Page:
This course considers the disputes over the interpretation of the Bible in Western culture. Did Moses and the prophets write the Hebrew Bible? Was the Bible intended as scripture, myth, or history? Why were books left out of the Bible? What are the differences between Jewish, Roman Catholic, and Protestant approaches to the Bible? In adition to examining books of the Bible in their original context, this course considers the Bible's role in ancient and contemporary disputes over the Sabbath, heaven and hell, the resurrection, the law, circumcision, divorce, the Trinity, salvation, slavery, polygamy, abortion, homosexuality, and feminism. 3 hours lecture. This is an approved General Education course. (008131)
This course is also offered as HIST 261 , MEST 261 .
An introduction to Islam as a religious and cultural system. Topics include pre-Islamic Arabia, the Prophet Muhammad and the first Muslims, the Qur'an and shari'a, basic ritual practices, mysticism, theology and philosophy, Shi'ism, the visual and musical arts, women, modernism, "fundamentalism," and Islam in the USA. 3 hours seminar. This is an approved General Education course. This is an approved Global Cultures course. (004515)
An introduction to the basic features of the Christian worldview through an anlysis of its historical, ritual, doctrinal, ethical, and social-institutional dimensions. Special attention will be given to the diverse expressions of Christianity in different times and places and to its impact on human history, society, and culture. 3 hours lecture. This is an approved General Education course. (008145)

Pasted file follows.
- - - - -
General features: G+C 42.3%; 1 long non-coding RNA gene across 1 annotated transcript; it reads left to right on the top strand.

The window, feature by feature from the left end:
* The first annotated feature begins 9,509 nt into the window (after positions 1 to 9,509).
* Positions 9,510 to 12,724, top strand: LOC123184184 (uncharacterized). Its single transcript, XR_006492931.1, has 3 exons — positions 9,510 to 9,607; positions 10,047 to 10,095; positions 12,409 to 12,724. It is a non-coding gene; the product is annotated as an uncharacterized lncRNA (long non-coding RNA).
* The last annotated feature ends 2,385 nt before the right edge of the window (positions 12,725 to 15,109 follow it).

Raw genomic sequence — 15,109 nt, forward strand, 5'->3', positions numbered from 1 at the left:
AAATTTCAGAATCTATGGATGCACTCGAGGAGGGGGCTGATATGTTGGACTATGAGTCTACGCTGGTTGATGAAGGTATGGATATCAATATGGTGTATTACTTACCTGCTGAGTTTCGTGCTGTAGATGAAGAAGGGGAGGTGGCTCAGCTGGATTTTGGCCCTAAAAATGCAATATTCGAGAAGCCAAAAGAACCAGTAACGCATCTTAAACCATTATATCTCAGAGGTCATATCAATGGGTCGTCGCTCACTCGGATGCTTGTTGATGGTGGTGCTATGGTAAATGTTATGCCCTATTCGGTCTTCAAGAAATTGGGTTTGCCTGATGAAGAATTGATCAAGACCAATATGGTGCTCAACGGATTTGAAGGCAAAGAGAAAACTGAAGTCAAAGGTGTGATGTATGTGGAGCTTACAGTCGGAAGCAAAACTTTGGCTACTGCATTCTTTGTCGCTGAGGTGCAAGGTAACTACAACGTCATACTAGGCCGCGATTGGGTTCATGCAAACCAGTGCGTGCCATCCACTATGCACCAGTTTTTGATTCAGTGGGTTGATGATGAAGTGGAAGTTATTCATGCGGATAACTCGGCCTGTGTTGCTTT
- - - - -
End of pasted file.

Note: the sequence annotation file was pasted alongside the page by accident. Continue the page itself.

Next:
This course is also offered as MEST 302 .
This course introduces students to the sacred scripture and prophet of Islam. Students study the biography of Muhammad (570-632) and the text of the Qur'an by situating it within the context of Muhammad's life and career. By the end of the course, students are able to appreicate how devout Muslims view Muhammad and the Qur'an, as well as ask critical questions raised by modern scholars of religion. 3 hours lecture. (020263)
This course covers the books of the Christian New Testament in the context of ancient Judaism and the world of the ancient Mediterranean. Who wrote the gospels and the epistles? Is there anti-Jewish prejudice in the New Testament? This class explores how Jesus was depicted, inquires whether the new Testament promotes or opposes Gnosticism, explains why the Christian apocrypha are not accepted as scripture, and also considers the relationship between the early Christian movement and ancient Greek mystery religions, the Dead Sea Scroll sect, Hellenistic Judaism, and/or Enoch traditions. 3 hours seminar. (008141)
This course is also offered as MJIS 556 .
This course examines the Holocaust and other genocides from the 20th century to the present and prepares future teachers for addressing these issues in their classrooms as part of the California state-mandated inclusion of genocide in the curriculum. Students discuss teaching the moral implications of genocide, while making them relevant to pupils' lives 3 hours discussion. (002250)
Catalog Cycle:11